All right, previously I configured Team City, created templates in the DBA Project directory that will be used by any child projects and then set up Octopus Deploy. Today I’ll talk a little about deploying an actual project in team city. Navigating to the page for the DBA Projects folder I can find the list of subprojects. This includes the handy “Create subproject” button. The project can be built out manually but as I have added my Github information I can also simply browse my organizations repositories to immediate link the TeamCity project to the appropriate source code. All I need to do after Team City verifies the repository is name the first build configuration. The build will inherit the build steps from the template I configured previously. The first settings I want to enter are the specific VCS settings. In the side bar for the project there is a link for VCS Roots. It indicates there is 1 VCS root configuration. I navigate to that tab and click Edit on the root that is there. Team city automatically appended #refs/heads/master to the VCS name and being the tidy person I am I remove that and regenerate the VCS root ID so they match. We’re going edit a few other settings as well:
- I want to ensure the default branch is “refs/heads/develop”
- I also add “+:refs/heads/*” to Branch specification. This filters the branches the VCS will see to branches that match the pattern defined. In this case I am adding any branch that starts as “refs/heads/”
Lastly it pulled in my Github account details to access the repository but that should be changed to use a dedicated Github account to be used solely by the Team City. Depending on how your organization is set up there may be a little extra work for this step. Our company enforces two factor authentication which means for any automated account to access repos independently we need to use ssh rather than https to connect to the repo. It also means we need to create an ssh key to use as well. This article is a good walk through of setting up an ssh key as well adding that key to the repository (if you want to go that route) although we simply added the SSH key to the account for our Team City user so it’s valid across all the projects it will access. The Fetch URL needs to be updated to the ssh URL. Under the Authentication Settings the method should be changed from Password to one of the key options. Our set up we uploaded the key to the Team City server because for one reason or another (we never really were able to figure out why) I was unable to use the Custom Private Key option. I added the key to the DBA projects folder so that it could be used in all sub-projects. Once these settings are configured I can test them with the “Test connection” button and save it if successful.
The template the dev build is based on is configured to be the development build and requires no changes so I can start adding builds based on the templates and configuring them as needed. First up is the master build: On the project home page I click “Create build configuration.” This time I am going to select the option to do it manually. I give it a valid name and then select the appropriate template (in this case DBA Build Template in the drop down box for “Based on Template.” Once created we need to add a VCS root for the build: under the Version Control Settings we need to click “Attach VCS root” and select the existing VCS root used in the default dev build. Next we move down to triggers and update the trigger settings that were inherited. The only change to the trigger for this build is to change the branch filter to “+:master.” this will filter out any branches except the master branch. The last bit is to ensure the build steps are customized as needed. Thankfully nothing actually needs to change except our deploy step: Remove the Deployment Enviroment(s) value and set the Release Channel value to Master (this will be configured used on the Octopus Deploy side).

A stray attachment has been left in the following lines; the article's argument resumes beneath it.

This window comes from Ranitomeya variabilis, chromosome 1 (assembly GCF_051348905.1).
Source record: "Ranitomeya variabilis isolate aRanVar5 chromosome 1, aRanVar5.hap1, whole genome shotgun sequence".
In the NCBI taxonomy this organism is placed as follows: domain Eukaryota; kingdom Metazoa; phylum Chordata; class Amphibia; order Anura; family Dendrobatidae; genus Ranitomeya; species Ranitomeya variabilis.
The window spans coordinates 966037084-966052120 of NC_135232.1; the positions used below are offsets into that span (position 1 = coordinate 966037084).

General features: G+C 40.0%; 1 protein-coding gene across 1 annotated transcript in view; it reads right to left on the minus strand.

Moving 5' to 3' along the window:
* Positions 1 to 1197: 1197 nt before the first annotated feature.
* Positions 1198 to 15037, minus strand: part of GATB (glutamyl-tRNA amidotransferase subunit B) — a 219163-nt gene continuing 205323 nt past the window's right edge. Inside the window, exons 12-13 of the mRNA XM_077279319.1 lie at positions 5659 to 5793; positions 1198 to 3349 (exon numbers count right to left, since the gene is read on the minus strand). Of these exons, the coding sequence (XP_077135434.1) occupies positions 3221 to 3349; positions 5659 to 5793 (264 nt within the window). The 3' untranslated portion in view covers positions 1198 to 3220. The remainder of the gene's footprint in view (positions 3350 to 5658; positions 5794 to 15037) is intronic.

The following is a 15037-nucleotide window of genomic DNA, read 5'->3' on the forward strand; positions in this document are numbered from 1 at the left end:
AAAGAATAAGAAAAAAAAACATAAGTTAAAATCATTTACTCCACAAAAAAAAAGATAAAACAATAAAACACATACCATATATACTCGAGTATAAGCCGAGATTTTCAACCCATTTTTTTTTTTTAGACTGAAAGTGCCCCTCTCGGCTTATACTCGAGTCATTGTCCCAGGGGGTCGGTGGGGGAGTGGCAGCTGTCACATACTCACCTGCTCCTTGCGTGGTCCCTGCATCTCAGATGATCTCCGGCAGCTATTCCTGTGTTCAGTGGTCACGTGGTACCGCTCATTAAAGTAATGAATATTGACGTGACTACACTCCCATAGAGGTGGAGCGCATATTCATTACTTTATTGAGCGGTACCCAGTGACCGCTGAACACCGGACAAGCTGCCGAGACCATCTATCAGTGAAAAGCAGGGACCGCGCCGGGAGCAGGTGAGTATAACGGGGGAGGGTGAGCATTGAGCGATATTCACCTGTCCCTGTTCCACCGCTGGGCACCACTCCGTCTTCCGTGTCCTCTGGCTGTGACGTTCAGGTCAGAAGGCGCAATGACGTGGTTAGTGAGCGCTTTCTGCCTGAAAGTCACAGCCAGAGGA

To set up a build for Pull requests I need to make a few extra changes. I manually create one more build configuration and name it [database name] Merge Build. This time I use the Merge Build Template I created. I need to attach a VCS root but in this case I am going to end up creating a duplicate: I start by selecting the same VCS root and then I’ll be making some changes. I leave the default branch alone but I change the branch specification to “+:refs/pull/(/merge)” this filters out anything except the temporary branches created by pull requests in Github. At the bottom near the save button Team City has a helpful warning that I am changing an object used by more than one build configuration and gives me the option to save it for just this Build Configuration (creating a copy of the VCS root). I update the name of the VCS root (appending “[Merge Build]”), regenerate the VCS root ID and save. I update the branch filter on the Trigger to “+:, -:<default>” (If I don’t add -:<default> the merge builds also seem to run when I push changes to my default branch—develop.) Lastly I don’t want pull requests to trigger deployment of code so I disable steps 4 & 5 in the build steps to ensure we ignore Octopus Deploy for this build.
And that’s my current set up. I’ll gladly tell you that the process was a bit frustrating initially but with some help (so much thanks to Hamish Watson) I was able to get my head wrapped around it and as much as I knew that it could shrink the turn around time from developement to deployment I still found myself surprised at how quick I was able to turn around fixes we discovered we needed the week after I had this set up. I am pretty sure there are things that I could have done better but I definitely have the time to focus on that now. If you’re an Ops person on the fence about getting started with deployment automation I hope this walk through was helpful!